Every now and then an exceptionally talented dancer appears and revolutionizes the art form. They create new steps, and by pushing the boundaries of technique, they set higher standards for everyone to achieve. Unfortunately, sometimes even the talented dancer himself does not quite know how he is doing it, or does not have time to share the knowledge with others. It is the teacher’s responsibility to understand, and to pass on the understanding to aspiring dancers.
The expectation of becoming very strong and very flexible is contradictory. Without proper guidance, it is easy to make mistakes. In ballet, the teacher tries to simplify a movement that is so complicated by naming it, and relying on the visual learning capability of the student. There are no details in the art of ballet; it is a fine detail as a whole. But because the movements are very complex, the student begins to learn without capturing the details. He is asked to show it in the future the way ‘his teacher said so’. To teach the movement the teacher must also help the student develop skill in visual learning. One mistake that a teacher can make is to assume that if the student does not get it he is not intelligent. Even the most talented pupils need time and training: technique.
We start teaching with slower movements and music because we know that students of a young age are incapable of executing movements fast and correctly. Many teachers, realizing the difficulty of their task, prefer to teach the students with similar body types to their own, hoping to get faster results by relying on their own experience. But not only ‘perfect body types’ become good dancers, and many bodies that look similar on the outside actually function very differently from one another. Talent has many faces and comes in many different shapes and forms.
Aches, pains, and injuries are common in ballet training. But pain will create doubt in the mind, forcing the student to distance herself from the training. Students deserve a method that reduces injury, and encourages healing. This is the miracle that makes a teaching method work. Imagine we broke an arm, and a surgeon operates on us. If the body did not heal, we would now have to deal with a broken arm and the injuries from the operation. Getting injured before gaining total understanding of a method is a common disruption to learning, and to learning how to teach. A correct system is very important to classical ballet training, to overcome and prevent injuries.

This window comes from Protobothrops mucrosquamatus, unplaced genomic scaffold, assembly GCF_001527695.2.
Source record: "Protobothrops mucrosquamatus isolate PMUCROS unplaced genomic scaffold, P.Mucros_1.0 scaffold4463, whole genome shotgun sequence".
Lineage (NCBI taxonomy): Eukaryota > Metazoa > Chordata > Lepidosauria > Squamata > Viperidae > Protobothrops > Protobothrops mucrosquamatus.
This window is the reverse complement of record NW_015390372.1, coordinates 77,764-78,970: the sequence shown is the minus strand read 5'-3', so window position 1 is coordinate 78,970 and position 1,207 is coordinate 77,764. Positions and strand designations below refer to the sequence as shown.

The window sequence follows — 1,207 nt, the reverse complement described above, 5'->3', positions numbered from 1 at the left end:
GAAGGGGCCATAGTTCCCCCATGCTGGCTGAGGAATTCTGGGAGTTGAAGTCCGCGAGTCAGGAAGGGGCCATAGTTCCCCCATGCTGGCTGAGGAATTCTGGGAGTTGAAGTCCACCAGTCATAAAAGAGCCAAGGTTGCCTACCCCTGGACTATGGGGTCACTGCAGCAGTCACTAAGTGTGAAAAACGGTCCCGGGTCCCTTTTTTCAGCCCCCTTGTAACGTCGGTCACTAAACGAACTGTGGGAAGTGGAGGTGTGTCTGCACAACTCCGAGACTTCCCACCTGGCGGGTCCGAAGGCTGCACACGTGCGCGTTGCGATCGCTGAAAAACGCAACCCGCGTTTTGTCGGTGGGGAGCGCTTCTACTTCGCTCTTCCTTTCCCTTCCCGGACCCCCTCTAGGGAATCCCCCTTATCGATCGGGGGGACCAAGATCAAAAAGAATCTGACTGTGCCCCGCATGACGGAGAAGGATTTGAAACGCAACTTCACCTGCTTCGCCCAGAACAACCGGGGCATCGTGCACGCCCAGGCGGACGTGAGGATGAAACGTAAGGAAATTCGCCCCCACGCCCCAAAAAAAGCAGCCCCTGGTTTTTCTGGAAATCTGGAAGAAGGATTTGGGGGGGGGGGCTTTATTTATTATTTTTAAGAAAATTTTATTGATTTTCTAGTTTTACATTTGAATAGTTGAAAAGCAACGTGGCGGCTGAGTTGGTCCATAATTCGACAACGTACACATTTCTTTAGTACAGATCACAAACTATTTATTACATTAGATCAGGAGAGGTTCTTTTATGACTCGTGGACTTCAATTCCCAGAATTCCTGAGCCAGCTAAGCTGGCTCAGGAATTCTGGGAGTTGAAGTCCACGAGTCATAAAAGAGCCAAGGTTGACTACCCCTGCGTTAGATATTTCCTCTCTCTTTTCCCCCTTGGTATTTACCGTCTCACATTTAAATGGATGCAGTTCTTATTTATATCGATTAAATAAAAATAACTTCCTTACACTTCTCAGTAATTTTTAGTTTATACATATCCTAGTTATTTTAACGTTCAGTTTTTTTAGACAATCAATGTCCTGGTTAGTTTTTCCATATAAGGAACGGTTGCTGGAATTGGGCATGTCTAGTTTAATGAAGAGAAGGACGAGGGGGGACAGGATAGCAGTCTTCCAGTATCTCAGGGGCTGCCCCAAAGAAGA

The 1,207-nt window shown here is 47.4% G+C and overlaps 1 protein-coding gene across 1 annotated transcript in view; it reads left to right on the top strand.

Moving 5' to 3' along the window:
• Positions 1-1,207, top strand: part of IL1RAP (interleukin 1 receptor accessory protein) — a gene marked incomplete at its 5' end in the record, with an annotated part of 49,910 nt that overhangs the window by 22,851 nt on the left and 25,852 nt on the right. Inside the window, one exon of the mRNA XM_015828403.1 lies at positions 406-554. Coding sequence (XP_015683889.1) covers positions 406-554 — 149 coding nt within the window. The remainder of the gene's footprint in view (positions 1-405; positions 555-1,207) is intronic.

Artists are made by performing. A syllabus (and by that I mean the entire dance program for students at a school) should contain the repertoire of the affiliated company and plenty of performance opportunities for the young and talented students. In the navy, there is a very selective and elite group of soldiers that are called “Seals”. The idea is that nobody really becomes a navy seal, but through a vigorous and long test, the instructors (who also had to go through the test and completed it successfully) and the candidates find out the ones who were born with it. Talent has to be discovered, and ballet students need more than technique class to find their talent.
Despite the fact that it is very hard and sometimes painful, watching ourselves dance is one of the best ways to learn how to correct our mistakes. Let us face it; we are our own worst critic. Seeing ourselves the way the others do is another way to learn how to improve. It also helps to create a bond and trust with the teacher, because in seeing ourselves dance we learn to assess the corrections we have received and compare their results.
Part of the artistry – going beyond technique – is to make it look easy and effortless. We are often disappointed to realize that we are faced with teachers who as students and professionals were so busy trying to survive the system they never learned how to teach. Teachers must possess the qualities that they expect to teach their students.
Cem Catbas, Artistic Director of Baltimore Ballet School, and co-founder and Director of Baltimore Ballet Company, danced principal roles with Pittsburgh Ballet Theatre, the Istanbul State Opera and Ballet, the Istanbul Contemporary Ballet, and the Koblenz Ballet in Germany. Awards he has won include the 2006 and 2002 Individual Artist Award for excellence in solo dance performance from the Maryland State Arts Council, 1st prize in the 1st International Seleznyov Ballet Competition in 1991, and the Most Promising Dancer award from the city of Istanbul. He has a B.F.A. with honors from the Istanbul University State Conservatory where he studied with Ramazan Bapov, Nikolai Morozov, and Ludmilla Morkovina. He has worked with Ben Stevenson (Houston Ballet), Patricia Wilde (NYC Ballet), Marianna Tcherkassky and Terrence Orr (ABT), Richard Glasstone (Istanbul Ballet), and Kent Stowell (Pacific Northwest Ballet), among others. He has choreographed “The Nutcracker”, “Pictures at an Exhibition”, “A Gershwin Rhapsody”, “Carnival of the Animals”, excerpts from “Petrouschka” and “Scheherezade”, and staged “Les Sylphides,” the 2nd act of “Giselle”, “Swan Lake” and “La Bayadere” for Baltimore Ballet. He has been a judge for several competitions including the Frederick Arts Council. His students have gone on to dance professionally, have won numerous awards including 1st Prize at the regional Youth America Grand Prix Competition, and have been accepted into the most prestigious summer programs with full scholarships (including NYC Ballet’s School of American Ballet). He has been interviewed on WMAR-TV, WJZ-TV, and Comcast Local Edition. He has given Master Classes in the US, Canada, and Europe.